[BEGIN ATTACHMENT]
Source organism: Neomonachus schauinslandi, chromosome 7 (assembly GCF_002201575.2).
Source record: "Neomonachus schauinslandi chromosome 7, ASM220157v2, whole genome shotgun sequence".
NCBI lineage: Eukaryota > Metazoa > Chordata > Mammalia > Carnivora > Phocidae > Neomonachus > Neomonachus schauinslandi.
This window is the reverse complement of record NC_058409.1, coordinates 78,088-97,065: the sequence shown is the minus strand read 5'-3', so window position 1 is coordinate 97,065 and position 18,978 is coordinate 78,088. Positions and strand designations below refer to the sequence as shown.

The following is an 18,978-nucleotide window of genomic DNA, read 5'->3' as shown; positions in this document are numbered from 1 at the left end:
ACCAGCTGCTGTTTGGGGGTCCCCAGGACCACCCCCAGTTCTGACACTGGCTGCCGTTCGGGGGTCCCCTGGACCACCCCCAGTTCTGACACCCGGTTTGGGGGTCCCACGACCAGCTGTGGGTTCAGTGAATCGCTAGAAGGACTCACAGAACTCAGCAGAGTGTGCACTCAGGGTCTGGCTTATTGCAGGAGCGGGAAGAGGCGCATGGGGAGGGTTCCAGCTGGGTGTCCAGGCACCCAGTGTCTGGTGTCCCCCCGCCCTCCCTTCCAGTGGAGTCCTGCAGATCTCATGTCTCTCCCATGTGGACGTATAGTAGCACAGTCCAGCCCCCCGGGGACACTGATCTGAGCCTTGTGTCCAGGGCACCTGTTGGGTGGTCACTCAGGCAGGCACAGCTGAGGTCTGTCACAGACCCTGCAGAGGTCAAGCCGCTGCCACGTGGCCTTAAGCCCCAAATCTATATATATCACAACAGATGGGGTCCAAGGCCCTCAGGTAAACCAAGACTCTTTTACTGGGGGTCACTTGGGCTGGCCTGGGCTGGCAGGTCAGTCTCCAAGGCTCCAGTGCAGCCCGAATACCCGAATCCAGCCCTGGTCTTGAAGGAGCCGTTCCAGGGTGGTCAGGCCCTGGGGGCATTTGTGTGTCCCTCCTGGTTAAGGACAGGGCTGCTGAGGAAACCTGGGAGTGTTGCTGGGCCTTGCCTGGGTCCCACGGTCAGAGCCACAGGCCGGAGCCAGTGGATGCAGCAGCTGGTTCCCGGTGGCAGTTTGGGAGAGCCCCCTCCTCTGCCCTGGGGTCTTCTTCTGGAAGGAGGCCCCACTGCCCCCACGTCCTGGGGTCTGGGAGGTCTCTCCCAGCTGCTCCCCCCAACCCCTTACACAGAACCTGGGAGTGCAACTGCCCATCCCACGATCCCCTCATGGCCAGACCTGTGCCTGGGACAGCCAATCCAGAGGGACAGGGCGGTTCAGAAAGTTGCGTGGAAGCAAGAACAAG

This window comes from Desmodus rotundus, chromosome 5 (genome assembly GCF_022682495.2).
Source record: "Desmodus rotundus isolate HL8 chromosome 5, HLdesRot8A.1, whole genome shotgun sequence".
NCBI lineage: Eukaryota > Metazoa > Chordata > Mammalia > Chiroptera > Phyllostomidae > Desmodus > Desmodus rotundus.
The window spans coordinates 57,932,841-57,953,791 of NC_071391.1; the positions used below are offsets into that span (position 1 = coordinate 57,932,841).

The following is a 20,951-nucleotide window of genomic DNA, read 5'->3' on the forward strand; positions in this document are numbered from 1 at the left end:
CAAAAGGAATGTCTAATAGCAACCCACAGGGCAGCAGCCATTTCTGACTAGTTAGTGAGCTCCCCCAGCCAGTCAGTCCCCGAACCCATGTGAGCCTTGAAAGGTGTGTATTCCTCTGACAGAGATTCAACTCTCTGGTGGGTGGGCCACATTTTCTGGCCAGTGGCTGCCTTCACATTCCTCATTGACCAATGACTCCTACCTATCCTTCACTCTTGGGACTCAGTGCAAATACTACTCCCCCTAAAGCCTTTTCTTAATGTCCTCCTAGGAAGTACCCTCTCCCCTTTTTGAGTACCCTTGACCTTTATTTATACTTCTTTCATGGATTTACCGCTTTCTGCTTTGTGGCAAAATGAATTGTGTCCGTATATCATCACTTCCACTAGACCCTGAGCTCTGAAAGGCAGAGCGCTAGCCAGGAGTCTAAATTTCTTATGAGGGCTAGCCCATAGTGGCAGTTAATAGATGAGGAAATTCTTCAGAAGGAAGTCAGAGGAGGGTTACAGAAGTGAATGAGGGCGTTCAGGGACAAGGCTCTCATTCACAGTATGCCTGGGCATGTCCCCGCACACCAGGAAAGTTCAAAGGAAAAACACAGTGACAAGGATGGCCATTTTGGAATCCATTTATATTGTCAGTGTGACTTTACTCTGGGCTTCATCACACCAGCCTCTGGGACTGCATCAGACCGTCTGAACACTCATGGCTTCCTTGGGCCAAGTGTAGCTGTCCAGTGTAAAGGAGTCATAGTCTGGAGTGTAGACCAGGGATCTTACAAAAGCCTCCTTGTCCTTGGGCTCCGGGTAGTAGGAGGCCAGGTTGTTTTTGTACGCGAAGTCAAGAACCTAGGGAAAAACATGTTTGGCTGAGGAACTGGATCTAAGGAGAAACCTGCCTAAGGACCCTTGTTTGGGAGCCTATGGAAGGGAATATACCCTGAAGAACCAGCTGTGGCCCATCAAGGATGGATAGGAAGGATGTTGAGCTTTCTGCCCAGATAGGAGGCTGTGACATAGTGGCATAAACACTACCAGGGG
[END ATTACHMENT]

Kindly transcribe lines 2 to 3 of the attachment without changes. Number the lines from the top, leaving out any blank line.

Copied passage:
Source record: "Neomonachus schauinslandi chromosome 7, ASM220157v2, whole genome shotgun sequence".
NCBI lineage: Eukaryota > Metazoa > Chordata > Mammalia > Carnivora > Phocidae > Neomonachus > Neomonachus schauinslandi.